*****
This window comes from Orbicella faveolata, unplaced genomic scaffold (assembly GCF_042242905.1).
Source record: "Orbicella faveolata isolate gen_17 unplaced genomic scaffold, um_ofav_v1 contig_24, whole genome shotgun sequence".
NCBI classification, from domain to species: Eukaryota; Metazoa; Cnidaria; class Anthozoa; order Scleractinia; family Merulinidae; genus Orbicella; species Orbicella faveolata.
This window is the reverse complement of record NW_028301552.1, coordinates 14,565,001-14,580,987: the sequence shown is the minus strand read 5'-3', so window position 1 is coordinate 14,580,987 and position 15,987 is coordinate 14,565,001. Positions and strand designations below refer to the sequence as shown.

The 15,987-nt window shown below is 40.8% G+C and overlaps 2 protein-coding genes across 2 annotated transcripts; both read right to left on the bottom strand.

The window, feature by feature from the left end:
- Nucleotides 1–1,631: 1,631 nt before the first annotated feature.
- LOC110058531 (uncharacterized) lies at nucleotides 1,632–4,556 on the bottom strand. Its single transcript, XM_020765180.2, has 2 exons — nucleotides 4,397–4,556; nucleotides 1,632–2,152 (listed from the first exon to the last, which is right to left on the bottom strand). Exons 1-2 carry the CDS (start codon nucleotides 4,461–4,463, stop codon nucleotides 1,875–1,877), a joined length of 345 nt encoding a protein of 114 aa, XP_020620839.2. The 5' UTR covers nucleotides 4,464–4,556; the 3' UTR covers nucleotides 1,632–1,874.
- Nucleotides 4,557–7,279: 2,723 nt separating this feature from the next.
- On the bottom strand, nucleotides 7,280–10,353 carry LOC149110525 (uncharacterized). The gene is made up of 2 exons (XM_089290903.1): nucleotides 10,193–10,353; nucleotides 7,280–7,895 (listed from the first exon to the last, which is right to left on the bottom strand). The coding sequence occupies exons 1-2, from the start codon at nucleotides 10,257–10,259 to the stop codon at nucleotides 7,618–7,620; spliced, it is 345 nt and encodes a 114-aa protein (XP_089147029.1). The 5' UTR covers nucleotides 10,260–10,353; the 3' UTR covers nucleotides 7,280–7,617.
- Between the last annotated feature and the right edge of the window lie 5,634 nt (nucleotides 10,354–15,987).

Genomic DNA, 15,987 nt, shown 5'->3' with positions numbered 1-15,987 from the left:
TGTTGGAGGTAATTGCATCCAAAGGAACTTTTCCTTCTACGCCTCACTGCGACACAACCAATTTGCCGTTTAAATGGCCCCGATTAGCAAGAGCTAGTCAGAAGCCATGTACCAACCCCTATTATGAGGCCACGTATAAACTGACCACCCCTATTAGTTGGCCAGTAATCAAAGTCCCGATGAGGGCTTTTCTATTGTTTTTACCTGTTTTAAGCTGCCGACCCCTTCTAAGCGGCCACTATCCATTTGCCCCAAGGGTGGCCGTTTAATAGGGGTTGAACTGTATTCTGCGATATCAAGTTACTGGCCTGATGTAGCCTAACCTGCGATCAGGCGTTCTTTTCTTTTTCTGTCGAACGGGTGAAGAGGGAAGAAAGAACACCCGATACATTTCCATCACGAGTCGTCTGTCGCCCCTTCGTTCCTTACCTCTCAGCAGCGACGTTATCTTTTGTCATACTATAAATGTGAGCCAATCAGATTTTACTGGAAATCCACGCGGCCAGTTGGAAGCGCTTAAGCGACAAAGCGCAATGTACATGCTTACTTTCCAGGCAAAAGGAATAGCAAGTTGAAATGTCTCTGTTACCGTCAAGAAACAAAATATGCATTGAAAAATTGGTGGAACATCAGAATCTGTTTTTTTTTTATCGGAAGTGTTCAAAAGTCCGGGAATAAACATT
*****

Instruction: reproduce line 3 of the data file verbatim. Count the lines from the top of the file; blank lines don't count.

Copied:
NCBI classification, from domain to species: Eukaryota; Metazoa; Cnidaria; class Anthozoa; order Scleractinia; family Merulinidae; genus Orbicella; species Orbicella faveolata.